• Jurisprudence & philosophy of law
      July 2016

      Levinas, Ethics and Law

      by Matthew Stone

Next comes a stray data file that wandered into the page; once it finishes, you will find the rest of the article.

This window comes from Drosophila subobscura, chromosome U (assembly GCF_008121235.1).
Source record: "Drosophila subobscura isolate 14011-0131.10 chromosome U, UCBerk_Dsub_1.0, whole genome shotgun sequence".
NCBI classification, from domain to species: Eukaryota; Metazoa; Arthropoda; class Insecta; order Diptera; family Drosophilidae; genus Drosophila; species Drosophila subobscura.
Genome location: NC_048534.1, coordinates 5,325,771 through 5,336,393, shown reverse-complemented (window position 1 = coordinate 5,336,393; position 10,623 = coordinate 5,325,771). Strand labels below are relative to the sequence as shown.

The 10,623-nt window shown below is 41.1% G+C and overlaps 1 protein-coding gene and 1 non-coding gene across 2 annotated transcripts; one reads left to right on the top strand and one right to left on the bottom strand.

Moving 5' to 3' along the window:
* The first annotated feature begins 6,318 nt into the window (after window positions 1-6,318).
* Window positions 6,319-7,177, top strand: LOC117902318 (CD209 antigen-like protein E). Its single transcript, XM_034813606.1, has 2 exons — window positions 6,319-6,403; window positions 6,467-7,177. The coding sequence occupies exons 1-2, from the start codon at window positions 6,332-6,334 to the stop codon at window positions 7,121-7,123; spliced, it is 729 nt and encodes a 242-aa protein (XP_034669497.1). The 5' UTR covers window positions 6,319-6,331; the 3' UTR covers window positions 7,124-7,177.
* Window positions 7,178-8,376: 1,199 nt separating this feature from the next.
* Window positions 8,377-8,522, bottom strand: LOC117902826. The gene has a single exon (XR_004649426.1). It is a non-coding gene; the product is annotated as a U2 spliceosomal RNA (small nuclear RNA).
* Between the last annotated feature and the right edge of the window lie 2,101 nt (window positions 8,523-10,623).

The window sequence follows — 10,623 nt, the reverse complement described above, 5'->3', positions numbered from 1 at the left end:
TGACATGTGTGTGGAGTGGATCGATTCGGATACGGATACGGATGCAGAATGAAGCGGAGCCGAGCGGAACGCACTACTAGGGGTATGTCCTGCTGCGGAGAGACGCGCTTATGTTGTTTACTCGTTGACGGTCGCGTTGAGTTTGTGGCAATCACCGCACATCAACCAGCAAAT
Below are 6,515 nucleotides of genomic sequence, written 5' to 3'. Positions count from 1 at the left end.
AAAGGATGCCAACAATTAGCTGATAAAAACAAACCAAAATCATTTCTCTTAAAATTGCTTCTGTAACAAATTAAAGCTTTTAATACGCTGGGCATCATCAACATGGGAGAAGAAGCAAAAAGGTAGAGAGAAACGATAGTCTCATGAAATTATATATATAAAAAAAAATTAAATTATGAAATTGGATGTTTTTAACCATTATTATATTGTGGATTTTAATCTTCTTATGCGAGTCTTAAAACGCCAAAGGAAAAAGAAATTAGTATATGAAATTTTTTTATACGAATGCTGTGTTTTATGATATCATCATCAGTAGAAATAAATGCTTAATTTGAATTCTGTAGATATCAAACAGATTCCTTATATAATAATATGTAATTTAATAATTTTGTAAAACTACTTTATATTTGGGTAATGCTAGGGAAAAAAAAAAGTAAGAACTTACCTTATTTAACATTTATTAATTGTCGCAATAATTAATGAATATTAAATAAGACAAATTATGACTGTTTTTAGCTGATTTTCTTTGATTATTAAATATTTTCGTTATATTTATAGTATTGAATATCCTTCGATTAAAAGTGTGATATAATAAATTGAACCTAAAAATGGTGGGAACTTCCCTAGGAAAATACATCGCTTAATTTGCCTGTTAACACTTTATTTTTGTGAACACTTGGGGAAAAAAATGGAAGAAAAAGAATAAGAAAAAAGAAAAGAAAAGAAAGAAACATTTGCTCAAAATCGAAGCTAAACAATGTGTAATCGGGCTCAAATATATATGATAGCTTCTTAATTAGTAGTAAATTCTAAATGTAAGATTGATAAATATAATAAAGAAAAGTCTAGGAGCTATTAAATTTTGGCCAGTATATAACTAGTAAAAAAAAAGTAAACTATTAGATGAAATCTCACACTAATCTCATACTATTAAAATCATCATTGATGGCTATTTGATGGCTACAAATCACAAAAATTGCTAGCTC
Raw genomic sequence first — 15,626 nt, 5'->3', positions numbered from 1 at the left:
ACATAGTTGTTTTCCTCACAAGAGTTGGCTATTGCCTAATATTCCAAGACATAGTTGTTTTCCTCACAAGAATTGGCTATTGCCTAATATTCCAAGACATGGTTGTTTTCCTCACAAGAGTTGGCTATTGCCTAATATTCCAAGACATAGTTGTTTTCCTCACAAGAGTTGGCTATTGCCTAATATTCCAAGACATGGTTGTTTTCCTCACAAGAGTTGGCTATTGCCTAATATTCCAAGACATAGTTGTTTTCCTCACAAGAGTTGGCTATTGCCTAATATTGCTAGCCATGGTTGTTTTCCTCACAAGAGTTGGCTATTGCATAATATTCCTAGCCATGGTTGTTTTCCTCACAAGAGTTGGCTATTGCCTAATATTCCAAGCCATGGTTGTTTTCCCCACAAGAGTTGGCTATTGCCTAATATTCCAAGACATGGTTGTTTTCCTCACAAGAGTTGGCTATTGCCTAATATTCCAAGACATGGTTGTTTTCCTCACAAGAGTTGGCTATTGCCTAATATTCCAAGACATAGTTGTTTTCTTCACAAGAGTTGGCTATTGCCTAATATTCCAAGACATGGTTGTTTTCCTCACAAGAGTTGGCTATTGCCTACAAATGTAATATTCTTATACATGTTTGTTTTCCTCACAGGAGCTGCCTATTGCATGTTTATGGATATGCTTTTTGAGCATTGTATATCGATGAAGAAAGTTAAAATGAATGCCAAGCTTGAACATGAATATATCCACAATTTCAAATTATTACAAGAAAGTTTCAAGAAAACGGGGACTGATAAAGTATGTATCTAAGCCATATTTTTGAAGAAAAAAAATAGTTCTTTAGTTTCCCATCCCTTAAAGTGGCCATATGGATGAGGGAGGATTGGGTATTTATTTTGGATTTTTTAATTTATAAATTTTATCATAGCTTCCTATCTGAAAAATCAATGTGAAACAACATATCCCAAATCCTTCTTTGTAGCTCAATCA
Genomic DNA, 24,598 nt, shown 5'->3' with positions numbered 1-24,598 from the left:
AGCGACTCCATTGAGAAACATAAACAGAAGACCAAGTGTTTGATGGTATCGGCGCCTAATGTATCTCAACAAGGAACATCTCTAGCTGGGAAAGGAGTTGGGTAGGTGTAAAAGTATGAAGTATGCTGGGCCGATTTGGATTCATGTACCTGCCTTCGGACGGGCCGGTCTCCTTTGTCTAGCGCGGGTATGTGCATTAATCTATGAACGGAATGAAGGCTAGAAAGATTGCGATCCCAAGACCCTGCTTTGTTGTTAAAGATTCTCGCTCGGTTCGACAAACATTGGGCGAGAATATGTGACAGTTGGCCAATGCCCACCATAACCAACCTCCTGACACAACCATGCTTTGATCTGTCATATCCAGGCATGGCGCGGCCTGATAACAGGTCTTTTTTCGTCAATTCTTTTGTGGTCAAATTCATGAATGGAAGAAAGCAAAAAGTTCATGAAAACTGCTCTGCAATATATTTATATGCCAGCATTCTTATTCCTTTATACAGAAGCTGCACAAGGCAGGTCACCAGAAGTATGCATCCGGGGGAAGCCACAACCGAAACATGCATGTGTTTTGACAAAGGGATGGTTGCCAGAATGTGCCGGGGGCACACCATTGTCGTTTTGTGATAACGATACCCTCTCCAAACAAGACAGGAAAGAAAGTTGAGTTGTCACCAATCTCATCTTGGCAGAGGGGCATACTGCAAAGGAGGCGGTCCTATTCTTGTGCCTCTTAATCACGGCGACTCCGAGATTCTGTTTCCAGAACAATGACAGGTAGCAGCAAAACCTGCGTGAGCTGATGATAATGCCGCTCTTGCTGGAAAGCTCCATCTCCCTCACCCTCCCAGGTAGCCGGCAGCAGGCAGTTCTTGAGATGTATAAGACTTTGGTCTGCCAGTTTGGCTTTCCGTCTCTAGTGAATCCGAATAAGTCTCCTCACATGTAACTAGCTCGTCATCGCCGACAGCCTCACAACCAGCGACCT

Emmanuel Levinas’s philosophy of ethics has frequently attracted attention amongst legal scholars, but he remains a divisive and often enigmatic contributor to this field. He has been read within contexts as varied as human rights, private law, refugee law, and on the nature of judicial reasoning. This book explores what unites such apparently diverse applications of his ideas, and in doing so considers the challenge of law’s ethical relationship with the other. In addition to asking how Levinas’s ethics can inform legal problems, the book also examines how the modern legal edifice has a deceptive tendency to close itself off from the ethical experience. In particular, literatures on biopolitics suggest that law is increasingly complicit in reductive determinations of how we understand ourselves and others. Levinas’s most penetrating insight might not, therefore, lie in the law’s instrumentalisation of his ethics, but instead in the way his ethics trace a human encounter that escapes law. ; Matthew Stone asks what unites apparently disparate applications of Levinas’ ideas about law and explores the ethical challenge of law's relationship with 'the Other'. Ultimately, he is sceptical that Levinasian ethics can be invested in legal institutions and instead proposes that it should be embodied in the perpetual critique of law. ; Acknowledgements; Part I: The Importance of Ethics; 1. Introduction: The Law’s Other; 2. The Ethics of Emmanuel Levinas; Part II: Ethics and Law; 3. Can Law Be Ethical?; 4. Adjudication, Obligation, and Human Rights: Applying Levinas’s Ethics; Part III: Ethics Against the Law; 5. The Law of the Same: Levinas and the Biopolitical Limits of Liberalism; 6. Law, Ethics, and Political Subjectivity; Bibliography; Index.